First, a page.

An international three-day workshop on archaeological interpretation of lidar data was held in mid-March at the European Archaeological Centre at Bibracte. It was organized in cooperation with the LEA ModeLTER (MSHE C.N. Ledoux, ZRC SAZU), ArchaeoLandscapes Europe, ISA and the AARG. More than 60 researchers working with lidar data in archaeology participated. The workshop facilitated discussion, helped share expertise and supported collaborations within this growing research community.
The event was organized in three parts:
- round table discussion
Topics included the practicalities and experiences of and opportunities for working with lidar in France (L. Nuninger, M. Leroy) and other parts of Europe (R. Opitz, S. Crutchly, Ž. Kokalj). Case studies focused on methodological development (K. Challis), presented successes and possible pitfalls (C. Fruchart, M. Leroy), and illustrated practical (B. Å tular, N. Poirier) and theoretical (D. Mlekuz) approaches to integration of lidar data into the wider scope of landscape archaeology.
Small group workshops provided an opportunity to gain practical, hands-on experience in a number of areas. In addition to a beginner's course, workshops were held on the topics of
- data visualization
- data interpretation and management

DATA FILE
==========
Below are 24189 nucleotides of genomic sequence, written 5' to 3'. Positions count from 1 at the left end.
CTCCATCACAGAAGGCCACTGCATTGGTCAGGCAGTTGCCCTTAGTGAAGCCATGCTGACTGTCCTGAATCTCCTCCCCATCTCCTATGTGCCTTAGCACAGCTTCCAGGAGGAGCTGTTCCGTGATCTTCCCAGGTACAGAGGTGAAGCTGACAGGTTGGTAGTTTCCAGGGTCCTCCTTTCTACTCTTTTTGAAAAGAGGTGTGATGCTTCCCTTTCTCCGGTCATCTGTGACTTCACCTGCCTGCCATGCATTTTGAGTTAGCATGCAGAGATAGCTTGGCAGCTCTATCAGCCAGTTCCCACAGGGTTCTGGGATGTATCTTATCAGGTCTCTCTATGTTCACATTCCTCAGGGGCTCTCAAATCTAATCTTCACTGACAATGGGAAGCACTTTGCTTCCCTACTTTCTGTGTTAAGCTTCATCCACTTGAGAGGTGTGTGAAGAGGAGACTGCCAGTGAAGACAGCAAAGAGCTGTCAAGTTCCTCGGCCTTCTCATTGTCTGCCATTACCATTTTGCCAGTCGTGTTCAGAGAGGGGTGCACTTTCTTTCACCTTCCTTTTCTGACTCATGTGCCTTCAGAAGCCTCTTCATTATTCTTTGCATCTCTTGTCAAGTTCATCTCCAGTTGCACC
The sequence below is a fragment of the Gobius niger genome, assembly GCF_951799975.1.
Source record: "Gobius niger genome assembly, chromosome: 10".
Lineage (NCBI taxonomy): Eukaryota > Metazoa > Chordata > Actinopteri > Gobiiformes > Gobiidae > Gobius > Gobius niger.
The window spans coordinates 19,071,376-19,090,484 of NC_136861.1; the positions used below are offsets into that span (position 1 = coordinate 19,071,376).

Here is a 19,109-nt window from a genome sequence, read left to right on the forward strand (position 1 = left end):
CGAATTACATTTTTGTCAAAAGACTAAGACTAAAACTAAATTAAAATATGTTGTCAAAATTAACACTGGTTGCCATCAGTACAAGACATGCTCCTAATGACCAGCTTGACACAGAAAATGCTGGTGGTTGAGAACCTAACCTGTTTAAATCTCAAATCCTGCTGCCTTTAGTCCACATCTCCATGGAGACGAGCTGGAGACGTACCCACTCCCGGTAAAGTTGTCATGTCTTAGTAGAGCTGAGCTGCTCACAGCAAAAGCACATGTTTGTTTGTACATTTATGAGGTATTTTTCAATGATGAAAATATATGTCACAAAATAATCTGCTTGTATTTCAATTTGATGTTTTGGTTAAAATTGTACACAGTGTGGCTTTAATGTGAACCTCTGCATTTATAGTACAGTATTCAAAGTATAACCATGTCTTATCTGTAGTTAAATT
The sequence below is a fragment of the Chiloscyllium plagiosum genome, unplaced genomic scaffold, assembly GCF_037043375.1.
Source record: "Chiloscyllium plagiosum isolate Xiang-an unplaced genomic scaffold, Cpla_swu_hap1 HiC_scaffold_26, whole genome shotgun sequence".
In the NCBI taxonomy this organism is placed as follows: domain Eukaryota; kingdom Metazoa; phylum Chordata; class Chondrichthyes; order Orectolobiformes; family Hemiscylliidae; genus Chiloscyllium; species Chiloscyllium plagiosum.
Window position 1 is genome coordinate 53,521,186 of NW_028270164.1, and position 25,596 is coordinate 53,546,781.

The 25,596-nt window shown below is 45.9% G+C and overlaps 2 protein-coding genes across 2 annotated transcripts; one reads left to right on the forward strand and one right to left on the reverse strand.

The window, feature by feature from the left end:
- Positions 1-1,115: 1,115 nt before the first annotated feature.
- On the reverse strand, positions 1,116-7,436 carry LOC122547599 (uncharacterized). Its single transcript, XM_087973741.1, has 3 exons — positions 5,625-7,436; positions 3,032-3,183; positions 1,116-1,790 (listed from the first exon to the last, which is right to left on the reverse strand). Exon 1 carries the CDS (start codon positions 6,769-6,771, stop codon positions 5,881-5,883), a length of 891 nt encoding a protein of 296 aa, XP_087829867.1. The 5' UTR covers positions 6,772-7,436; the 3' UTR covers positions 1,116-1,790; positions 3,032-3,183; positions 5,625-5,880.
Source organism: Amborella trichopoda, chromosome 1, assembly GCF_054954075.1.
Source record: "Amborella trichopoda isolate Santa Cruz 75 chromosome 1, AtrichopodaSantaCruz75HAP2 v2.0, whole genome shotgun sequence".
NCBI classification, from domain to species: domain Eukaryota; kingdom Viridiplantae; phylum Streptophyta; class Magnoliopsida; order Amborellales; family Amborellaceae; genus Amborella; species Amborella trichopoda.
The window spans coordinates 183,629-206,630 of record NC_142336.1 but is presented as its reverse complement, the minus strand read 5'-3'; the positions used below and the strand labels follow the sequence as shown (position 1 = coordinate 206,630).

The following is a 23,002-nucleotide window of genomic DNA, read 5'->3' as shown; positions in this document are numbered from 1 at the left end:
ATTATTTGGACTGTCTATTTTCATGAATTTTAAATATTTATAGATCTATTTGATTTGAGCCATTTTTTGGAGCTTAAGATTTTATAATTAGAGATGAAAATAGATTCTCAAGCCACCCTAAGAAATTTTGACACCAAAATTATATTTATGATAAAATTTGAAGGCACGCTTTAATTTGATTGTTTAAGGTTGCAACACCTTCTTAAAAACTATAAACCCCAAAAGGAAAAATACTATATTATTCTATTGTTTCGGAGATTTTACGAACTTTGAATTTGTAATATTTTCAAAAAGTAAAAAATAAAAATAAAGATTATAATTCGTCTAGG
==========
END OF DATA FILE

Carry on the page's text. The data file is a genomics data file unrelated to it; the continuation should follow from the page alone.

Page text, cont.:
- raw data processing
- the application of aerial photographic approaches to lidar interpretation.
These workshops aimed to combine exercises and discussion. Participants were provided with access to a variety of software tools and sample datasets, and many participants brought data which they are currently using in their projects. Each participant was able to attend two or three workshops.
Round table discussion
A round table discussion (moderated by A. Posluschny and Ž. Kokalj) at the end of the meeting on the state of the field and the potential for future collaborative research raised a number of interesting points and questions - the two most important being on the issue of management of large new data volumes and the significance of pushing the technology and methods past the prospection phase.
Discussion on the topic of large scale prospection - as illustrated by the work of Ralf Hesse who has mapped more than 100,000 features in past few years in Baden-WÃ¼rttemberg, Germany - combined enthusiasm with the recognition of major challenges.
It was remarked that the use of lidar data in archaeology can be seen as a "third revolution" following after the aerial photography and high-resolution satellite imagery, while it was agreed that the increasing popularity and effectiveness of lidar as a prospection method is creating a serious challenge: how should we manage the masses of newly gathered data? This challenge is particularly acute as another recognized trend is the increasing availability of free or inexpensive "second hand" lidar data; some European countries are in the process of national acquisition campaigns, e.g. the Netherlands, Denmark, England, Czech Republic and Slovenia.
The conviction that more archaeologists should be involved in the lidar data interpretation process was the main result of the discussion on this topic. To harness this enormous potential of these emerging datasets, it is suggested that methods should to be developed that will enable archaeologists to engage with lidar derived data with minimal training.